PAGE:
Bright IDEA 1, a new curriculum that involved more than 900 kindergarten, first and second graders in regular classrooms in fi ve Title 1 schools in North Carolina from 2001 through 2004, was recently awarded a $2.5 million grant from the U.S.

Department of Education to expand to other districts. It's not too surprising, since all kindergarten Bright IDEA classrooms scored in the 99th percentile on the state literacy assessment and achievement among African-American and Hispanic students was raised close to the level of white and Asian students. Also, one school's Bright IDEA secondgrade

students scored in the 80th percentile on the Iowa Test of Basic Skills Reading exam compared with scores in the 39th percentile for non-Bright IDEA children. Bright IDEA is revolutionary for several reasons: It was built on advanced research and it trains teachers

how to design concept-based curriculum and to change the classroom environment to meet the learning styles of all children. DISTRICT ADMINISTRATION spoke with Margaret Gayle, one of the Bright IDEA principal designers, to get more insight into the programs.

How were the teachers trained?

It's not an add-on program; we paid for substitutes and trained about 130 teachers and principals at the same time. We worked with them for about 20 days and then they practiced what they learned. During the summer, they spend about fi ve days with us to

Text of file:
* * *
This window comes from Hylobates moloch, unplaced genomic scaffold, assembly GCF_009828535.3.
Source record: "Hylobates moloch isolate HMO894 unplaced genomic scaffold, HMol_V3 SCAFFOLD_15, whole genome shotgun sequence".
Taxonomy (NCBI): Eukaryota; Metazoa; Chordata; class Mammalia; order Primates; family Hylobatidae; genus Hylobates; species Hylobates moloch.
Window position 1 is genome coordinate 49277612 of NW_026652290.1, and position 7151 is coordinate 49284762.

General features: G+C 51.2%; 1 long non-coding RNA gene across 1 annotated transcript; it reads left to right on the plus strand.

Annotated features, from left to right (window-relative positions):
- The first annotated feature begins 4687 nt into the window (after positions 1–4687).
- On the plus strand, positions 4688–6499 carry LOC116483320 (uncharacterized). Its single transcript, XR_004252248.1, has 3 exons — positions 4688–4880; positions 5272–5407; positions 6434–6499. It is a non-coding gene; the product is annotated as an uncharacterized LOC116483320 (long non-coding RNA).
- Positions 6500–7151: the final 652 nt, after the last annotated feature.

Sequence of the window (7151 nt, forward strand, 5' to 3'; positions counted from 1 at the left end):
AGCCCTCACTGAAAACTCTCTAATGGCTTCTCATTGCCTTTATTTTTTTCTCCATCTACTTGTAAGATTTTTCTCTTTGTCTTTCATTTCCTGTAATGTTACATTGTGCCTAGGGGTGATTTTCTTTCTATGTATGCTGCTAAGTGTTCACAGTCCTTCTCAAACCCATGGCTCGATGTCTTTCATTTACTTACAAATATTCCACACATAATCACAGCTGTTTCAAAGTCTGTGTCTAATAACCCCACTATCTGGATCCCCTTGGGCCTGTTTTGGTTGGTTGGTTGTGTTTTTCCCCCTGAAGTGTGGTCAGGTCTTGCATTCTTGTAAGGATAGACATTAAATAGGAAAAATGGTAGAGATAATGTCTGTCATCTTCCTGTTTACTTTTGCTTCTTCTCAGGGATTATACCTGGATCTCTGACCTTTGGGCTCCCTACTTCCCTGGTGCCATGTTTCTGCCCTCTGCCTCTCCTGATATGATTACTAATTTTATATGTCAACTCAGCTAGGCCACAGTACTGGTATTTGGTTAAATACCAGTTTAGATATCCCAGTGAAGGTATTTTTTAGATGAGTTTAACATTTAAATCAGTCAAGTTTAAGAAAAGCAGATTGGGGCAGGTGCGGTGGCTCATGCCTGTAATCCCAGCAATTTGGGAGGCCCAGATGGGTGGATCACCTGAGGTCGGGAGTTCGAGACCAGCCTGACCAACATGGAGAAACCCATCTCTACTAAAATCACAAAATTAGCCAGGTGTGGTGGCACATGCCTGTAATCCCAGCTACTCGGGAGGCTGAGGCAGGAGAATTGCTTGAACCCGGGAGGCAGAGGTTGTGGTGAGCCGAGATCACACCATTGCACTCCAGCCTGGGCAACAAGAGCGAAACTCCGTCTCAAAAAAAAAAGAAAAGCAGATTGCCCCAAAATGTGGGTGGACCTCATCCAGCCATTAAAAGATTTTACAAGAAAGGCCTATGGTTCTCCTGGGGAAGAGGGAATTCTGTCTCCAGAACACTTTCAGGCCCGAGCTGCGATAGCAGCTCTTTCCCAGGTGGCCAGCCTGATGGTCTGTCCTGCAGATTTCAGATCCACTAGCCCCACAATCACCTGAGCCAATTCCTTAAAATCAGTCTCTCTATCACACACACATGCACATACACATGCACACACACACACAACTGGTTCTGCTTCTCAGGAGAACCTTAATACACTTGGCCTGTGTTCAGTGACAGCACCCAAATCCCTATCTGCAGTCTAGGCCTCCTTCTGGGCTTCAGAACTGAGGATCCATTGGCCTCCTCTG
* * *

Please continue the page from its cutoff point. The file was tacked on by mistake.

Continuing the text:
develop curriculum units.

What is concept-based curriculum?

Most state standards include concepts and topics. We train our teachers to unpack the big ideas in the standards- the concepts that need to be studied-and focus on them in-depth,

rather than on the hundreds of facts.

I've read that the Bright IDEA teachers' job satisfaction has skyrocketed. Why do you think that is?

They have more control over what they're doing. A lot of these teachers have creative ideas but had no format in which to practice them. We teach them how to integrate all that they've

learned. Our staff development is a comprehensive approach to integrating all of the best practices into one process. The teachers get excited about watching children respond to what they're doing.

I also read that the children's social and attention problems were reduced.

Several teachers in the program say the curriculum pretty much takes away any discipline problems. I think it's because the kids are on task, move around a lot and are involved in things that are exciting to learn about.